Projected Growth: Much faster than average
Projected Job Openings
Extensive Preparation Needed
Your job is to Assess individual or family risk for a variety of inherited conditions, such as genetic disorders and birth defects. Provide information to other healthcare providers or to individuals and families concerned with the risk of inherited conditions. Advise individuals and families to support informed decisionmaking and coping methods for those at risk. May help conduct research related to genetic conditions or genetic counseling.
Common job titles of Genetic Counselors include:
Experience and Education
Extensive skill, knowledge, and experience are needed for these occupations. Many require more than five years of experience. For example, surgeons must complete four years of college and an additional five to seven years of specialized medical training to be able to do their job.
100% said they needed a Master's Degree.
Analyze genetic information to identify patients or families at risk for specific disorders or syndromes.
Provide patients with information about the inheritance of conditions such as cardiovascular disease, Alzheimer's disease, diabetes, and various forms of cancer.
Prepare or provide genetics-related educational materials to patients or medical personnel.
Assess patients' psychological or emotional needs, such as those relating to stress, fear of test results, financial issues, and marital conflicts to make referral recommendations or assist patients in managing test outcomes.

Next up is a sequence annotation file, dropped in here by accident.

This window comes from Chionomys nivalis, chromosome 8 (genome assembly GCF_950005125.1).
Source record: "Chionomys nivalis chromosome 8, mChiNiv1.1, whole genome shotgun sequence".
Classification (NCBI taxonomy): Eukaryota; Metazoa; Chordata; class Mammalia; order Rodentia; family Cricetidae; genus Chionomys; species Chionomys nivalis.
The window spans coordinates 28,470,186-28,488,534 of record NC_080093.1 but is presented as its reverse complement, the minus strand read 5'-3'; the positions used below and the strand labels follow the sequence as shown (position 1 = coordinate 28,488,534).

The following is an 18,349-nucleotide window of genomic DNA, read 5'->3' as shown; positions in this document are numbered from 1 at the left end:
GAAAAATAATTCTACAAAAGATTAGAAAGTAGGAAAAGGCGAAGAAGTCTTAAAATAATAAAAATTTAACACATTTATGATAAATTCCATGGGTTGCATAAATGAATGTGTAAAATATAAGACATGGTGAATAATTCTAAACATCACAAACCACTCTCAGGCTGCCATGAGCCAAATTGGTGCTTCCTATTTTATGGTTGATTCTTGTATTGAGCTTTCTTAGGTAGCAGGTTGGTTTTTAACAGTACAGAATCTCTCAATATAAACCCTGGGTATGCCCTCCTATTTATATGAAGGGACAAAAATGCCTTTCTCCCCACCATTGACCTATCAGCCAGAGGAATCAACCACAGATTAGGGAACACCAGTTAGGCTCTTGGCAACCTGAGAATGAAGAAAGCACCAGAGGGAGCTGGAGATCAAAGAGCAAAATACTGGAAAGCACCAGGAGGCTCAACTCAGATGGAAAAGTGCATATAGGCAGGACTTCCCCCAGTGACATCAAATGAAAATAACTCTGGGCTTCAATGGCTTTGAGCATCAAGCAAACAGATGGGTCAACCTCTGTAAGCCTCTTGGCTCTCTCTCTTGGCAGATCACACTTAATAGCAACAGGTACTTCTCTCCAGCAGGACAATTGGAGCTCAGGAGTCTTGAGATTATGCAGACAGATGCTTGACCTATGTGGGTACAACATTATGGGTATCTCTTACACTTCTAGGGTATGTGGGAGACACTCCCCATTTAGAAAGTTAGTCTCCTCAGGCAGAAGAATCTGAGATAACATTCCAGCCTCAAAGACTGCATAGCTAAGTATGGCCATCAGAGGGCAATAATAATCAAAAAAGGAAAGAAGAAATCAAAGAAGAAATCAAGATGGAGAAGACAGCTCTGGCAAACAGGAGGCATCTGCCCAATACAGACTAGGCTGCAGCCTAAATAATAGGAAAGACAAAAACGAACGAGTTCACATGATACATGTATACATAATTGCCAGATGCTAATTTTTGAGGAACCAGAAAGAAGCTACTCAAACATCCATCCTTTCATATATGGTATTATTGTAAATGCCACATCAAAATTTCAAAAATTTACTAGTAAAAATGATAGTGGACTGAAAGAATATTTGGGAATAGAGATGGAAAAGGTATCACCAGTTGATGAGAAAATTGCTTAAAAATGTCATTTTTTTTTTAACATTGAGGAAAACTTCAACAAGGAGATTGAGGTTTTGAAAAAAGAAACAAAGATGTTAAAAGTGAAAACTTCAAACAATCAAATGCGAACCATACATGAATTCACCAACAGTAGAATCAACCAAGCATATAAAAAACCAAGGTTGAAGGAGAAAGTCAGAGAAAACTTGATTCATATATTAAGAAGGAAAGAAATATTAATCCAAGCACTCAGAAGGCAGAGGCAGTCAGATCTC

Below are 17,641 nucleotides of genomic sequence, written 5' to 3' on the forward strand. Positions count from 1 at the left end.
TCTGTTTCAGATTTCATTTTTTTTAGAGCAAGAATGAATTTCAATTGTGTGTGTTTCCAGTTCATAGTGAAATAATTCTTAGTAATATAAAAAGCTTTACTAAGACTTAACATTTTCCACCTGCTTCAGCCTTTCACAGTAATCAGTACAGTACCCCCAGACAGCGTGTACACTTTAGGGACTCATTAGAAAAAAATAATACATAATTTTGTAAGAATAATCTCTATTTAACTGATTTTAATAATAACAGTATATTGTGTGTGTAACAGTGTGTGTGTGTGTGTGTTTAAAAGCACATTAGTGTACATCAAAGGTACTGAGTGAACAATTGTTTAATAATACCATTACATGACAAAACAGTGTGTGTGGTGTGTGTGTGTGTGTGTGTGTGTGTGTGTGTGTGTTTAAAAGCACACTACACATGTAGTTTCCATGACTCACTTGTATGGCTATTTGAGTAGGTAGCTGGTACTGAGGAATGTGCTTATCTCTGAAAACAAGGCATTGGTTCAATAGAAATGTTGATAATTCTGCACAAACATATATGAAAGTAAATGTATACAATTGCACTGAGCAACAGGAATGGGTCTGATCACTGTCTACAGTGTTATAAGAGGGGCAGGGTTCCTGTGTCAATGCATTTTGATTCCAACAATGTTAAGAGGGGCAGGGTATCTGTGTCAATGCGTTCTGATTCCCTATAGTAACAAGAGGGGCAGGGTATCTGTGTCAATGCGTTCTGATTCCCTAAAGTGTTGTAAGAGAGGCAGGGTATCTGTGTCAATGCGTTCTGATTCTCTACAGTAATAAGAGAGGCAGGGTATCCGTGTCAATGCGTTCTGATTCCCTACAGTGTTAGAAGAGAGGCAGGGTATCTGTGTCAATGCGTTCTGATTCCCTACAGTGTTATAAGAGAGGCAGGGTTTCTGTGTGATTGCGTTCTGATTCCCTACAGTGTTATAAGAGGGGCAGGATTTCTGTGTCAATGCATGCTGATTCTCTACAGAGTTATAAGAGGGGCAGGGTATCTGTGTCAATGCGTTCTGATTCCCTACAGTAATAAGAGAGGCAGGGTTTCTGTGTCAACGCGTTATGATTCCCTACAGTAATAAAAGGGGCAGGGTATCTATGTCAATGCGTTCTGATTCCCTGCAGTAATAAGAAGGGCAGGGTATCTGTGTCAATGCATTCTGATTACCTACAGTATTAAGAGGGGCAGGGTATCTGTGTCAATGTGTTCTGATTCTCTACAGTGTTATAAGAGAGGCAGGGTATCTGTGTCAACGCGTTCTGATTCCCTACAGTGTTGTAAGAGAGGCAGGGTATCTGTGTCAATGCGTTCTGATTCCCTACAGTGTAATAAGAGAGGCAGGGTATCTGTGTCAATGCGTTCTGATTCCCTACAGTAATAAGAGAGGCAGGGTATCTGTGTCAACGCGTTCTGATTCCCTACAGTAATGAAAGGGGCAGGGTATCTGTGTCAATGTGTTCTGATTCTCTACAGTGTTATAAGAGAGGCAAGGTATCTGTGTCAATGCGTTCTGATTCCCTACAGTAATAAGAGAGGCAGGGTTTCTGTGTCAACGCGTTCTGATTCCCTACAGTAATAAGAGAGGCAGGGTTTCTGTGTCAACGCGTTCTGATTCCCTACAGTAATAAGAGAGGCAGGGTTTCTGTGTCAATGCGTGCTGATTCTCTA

Interview patients or review medical records to obtain comprehensive patient or family medical histories, and document findings.
Determine or coordinate treatment plans by requesting laboratory services, reviewing genetics or counseling literature, and considering histories or diagnostic data.
Write detailed consultation reports to provide information on complex genetic concepts to patients or referring physicians.
Provide counseling to patient and family members by providing information, education, or reassurance.
Discuss testing options and the associated risks, benefits and limitations with patients and families to assist them in making informed decisions.
Interpret laboratory results and communicate findings to patients or physicians.
Provide genetic counseling in specified areas of clinical genetics, such as obstetrics, pediatrics, oncology and neurology.
Explain diagnostic procedures such as chorionic villus sampling (CVS), ultrasound, fetal blood sampling, and amniocentesis.
Read current literature, talk with colleagues, or participate in professional organizations or conferences to keep abreast of developments in genetics.
Refer patients to specialists or community resources.
Engage in research activities related to the field of medical genetics or genetic counseling.
Evaluate or make recommendations for standards of care or clinical operations, ensuring compliance with applicable regulations, ethics, legislation, or policies.
Collect for, or share with, research projects patient data on specific genetic disorders or syndromes.
Design and conduct genetics training programs for physicians, graduate students, other health professions or the general community.
Identify funding sources and write grant proposals for eligible programs or services.
Table top centrifuges
High speed centrifuges
Gel documentation systemsAll Tools
Differential interference microscopes